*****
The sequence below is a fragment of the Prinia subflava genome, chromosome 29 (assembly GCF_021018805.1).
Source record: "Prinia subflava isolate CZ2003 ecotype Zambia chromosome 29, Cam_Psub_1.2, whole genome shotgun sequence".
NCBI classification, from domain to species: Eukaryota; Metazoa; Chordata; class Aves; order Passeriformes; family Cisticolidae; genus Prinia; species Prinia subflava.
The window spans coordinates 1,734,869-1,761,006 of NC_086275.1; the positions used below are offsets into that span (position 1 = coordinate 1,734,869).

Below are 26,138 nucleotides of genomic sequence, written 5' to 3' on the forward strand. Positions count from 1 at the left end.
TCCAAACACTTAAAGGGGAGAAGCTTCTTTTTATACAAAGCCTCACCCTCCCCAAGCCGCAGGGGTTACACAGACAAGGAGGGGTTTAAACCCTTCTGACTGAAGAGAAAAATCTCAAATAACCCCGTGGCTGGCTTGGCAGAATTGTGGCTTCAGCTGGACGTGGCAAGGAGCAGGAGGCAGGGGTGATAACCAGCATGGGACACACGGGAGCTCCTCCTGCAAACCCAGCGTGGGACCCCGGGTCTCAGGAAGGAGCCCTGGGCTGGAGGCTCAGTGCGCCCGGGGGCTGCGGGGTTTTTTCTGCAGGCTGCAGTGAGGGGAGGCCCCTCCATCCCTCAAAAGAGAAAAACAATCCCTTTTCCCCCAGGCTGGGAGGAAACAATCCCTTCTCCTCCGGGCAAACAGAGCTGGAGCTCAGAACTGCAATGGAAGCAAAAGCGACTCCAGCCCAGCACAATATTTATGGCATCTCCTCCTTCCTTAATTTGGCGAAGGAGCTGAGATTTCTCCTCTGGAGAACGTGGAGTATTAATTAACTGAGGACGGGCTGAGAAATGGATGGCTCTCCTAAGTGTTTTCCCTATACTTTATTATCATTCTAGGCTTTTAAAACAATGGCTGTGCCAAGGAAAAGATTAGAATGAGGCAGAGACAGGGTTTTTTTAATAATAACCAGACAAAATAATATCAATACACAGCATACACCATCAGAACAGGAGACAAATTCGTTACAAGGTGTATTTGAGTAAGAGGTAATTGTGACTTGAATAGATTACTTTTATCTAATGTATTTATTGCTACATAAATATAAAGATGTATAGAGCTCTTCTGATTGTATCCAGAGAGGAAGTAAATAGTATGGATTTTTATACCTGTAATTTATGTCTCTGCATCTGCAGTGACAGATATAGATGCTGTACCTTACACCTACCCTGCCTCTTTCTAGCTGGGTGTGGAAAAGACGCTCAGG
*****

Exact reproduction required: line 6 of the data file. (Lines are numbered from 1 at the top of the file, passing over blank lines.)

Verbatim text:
TCCAAACACTTAAAGGGGAGAAGCTTCTTTTTATACAAAGCCTCACCCTCCCCAAGCCGCAGGGGTTACACAGACAAGGAGGGGTTTAAACCCTTCTGACTGAAGAGAAAAATCTCAAATAACCCCGTGGCTGGCTTGGCAGAATTGTGGCTTCAGCTGGACGTGGCAAGGAGCAGGAGGCAGGGGTGATAACCAGCATGGGACACACGGGAGCTCCTCCTGCAAACCCAGCGTGGGACCCCGGGTCTCAGGAAGGAGCCCTGGGCTGGAGGCTCAGTGCGCCCGGGGGCTGCGGGGTTTTTTCTGCAGGCTGCAGTGAGGGGAGGCCCCTCCATCCCTCAAAAGAGAAAAACAATCCCTTTTCCCCCAGGCTGGGAGGAAACAATCCCTTCTCCTCCGGGCAAACAGAGCTGGAGCTCAGAACTGCAATGGAAGCAAAAGCGACTCCAGCCCAGCACAATATTTATGGCATCTCCTCCTTCCTTAATTTGGCGAAGGAGCTGAGATTTCTCCTCTGGAGAACGTGGAGTATTAATTAACTGAGGACGGGCTGAGAAATGGATGGCTCTCCTAAGTGTTTTCCCTATACTTTATTATCATTCTAGGCTTTTAAAACAATGGCTGTGCCAAGGAAAAGATTAGAATGAGGCAGAGACAGGGTTTTTTTAATAATAACCAGACAAAATAATATCAATACACAGCATACACCATCAGAACAGGAGACAAATTCGTTACAAGGTGTATTTGAGTAAGAGGTAATTGTGACTTGAATAGATTACTTTTATCTAATGTATTTATTGCTACATAAATATAAAGATGTATAGAGCTCTTCTGATTGTATCCAGAGAGGAAGTAAATAGTATGGATTTTTATACCTGTAATTTATGTCTCTGCATCTGCAGTGACAGATATAGATGCTGTACCTTACACCTACCCTGCCTCTTTCTAGCTGGGTGTGGAAAAGACGCTCAGG